|I have no idea, but it seemed appropriate|
(photo by Douglas Muth)
Noun. Late Middle English.
[Old & modern French, or late Latin constipatio(n-) crowding together, (in medieval Latin) costiveness.]
1(a) obsolete. Contraction or constriction of passages or tissues of the body. LME-M17
1(b) Irregularity and difficulty in defecation. M16
1(c) figurative. Abnormal lack of efficacy or ease. E19
2 obsolete. Compression or condensation of matter. L19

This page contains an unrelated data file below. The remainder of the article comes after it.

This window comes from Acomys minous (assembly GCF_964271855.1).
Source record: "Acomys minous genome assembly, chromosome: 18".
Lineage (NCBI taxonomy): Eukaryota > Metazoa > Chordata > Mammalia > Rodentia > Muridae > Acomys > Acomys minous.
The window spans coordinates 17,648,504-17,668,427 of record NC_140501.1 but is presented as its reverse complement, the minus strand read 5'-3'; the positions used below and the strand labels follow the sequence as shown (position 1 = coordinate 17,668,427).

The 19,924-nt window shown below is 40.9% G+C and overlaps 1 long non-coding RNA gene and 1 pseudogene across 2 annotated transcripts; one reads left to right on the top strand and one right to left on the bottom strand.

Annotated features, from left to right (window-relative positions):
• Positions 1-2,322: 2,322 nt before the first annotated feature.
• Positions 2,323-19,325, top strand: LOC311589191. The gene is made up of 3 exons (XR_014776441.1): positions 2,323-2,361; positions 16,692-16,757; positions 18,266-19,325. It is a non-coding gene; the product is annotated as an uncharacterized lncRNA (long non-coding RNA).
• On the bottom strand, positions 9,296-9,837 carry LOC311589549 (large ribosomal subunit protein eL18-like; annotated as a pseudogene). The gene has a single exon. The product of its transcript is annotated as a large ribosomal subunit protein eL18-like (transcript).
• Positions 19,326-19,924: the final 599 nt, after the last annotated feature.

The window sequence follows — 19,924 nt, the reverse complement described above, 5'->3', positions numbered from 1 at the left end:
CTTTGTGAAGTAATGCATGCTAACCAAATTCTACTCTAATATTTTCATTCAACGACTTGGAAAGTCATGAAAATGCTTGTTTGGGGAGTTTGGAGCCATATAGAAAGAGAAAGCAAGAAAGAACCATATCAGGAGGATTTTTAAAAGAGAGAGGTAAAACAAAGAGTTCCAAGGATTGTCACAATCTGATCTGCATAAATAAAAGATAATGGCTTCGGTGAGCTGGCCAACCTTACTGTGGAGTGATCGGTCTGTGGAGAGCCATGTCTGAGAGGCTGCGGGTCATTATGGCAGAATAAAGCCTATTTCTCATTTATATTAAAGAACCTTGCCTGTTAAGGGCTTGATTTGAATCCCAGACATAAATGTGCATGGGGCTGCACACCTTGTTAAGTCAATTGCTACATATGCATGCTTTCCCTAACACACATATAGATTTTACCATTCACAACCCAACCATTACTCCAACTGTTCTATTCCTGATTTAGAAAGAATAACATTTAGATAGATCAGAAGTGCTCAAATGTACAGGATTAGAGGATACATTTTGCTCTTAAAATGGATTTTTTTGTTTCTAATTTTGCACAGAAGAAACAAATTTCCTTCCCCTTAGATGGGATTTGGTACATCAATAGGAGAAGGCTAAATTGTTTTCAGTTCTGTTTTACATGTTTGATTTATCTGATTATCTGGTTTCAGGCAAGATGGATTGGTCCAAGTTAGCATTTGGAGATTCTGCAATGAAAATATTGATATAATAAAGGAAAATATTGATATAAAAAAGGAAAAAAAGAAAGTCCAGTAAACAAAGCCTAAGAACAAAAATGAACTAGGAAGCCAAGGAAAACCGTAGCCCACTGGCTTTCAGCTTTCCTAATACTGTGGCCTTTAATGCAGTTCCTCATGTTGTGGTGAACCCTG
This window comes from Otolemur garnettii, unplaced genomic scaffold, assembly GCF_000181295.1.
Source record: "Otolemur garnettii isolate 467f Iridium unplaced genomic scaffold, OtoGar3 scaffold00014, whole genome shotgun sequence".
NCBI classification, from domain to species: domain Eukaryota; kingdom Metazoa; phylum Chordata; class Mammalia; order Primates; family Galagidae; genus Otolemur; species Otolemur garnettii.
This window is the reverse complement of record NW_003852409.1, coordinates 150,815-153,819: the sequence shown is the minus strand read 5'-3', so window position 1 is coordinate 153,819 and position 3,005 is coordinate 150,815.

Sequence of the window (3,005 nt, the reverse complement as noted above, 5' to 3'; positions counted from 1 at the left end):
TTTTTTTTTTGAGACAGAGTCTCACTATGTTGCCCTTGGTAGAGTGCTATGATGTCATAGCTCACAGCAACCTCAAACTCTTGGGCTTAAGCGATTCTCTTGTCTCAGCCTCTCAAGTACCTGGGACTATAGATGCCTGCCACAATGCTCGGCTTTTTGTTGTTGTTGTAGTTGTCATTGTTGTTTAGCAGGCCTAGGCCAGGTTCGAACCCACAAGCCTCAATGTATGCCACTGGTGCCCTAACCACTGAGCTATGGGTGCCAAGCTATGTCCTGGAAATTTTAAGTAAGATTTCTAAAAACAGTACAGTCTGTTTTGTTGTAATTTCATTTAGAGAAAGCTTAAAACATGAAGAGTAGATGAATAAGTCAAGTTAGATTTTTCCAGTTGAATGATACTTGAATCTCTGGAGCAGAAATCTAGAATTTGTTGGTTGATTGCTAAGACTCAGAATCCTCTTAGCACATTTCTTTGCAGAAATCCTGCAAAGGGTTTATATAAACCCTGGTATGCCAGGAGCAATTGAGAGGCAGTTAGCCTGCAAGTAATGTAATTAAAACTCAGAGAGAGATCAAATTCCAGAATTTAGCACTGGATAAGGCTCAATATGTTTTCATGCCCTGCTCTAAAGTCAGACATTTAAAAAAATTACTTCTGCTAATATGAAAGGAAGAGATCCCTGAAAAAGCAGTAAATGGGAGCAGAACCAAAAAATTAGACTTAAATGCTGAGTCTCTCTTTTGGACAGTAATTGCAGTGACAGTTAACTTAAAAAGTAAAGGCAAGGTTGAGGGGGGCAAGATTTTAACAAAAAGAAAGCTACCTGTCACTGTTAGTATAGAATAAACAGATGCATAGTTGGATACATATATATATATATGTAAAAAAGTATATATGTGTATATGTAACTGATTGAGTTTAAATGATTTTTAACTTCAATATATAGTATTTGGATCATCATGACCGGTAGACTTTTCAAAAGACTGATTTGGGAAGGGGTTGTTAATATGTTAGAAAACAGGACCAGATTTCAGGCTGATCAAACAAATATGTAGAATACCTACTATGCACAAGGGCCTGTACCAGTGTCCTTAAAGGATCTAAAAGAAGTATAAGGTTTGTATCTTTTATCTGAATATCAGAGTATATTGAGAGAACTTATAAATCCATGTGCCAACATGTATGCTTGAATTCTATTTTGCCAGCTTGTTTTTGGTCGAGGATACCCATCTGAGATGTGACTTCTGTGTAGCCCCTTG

The ultimate Latin root of constipare carries the sense of 'press, cram', and this could be applied in many different ways. The Spanish, for example, use it to mean 'to have a cold' (think 'congested'), which gives rise to oh so many delightful misunderstandings when a Spaniard declares: "¡Estoy tan constipado!" It goes the other way too, of course, and it's worth remembering the difference when holidaying in Spain. Go into a pharmacy complaining of that you're constipated and you're likely to be given a nasal spray, which would be interesting to say the least ...
Do please crowd around and leave your most compacted comments in the box below.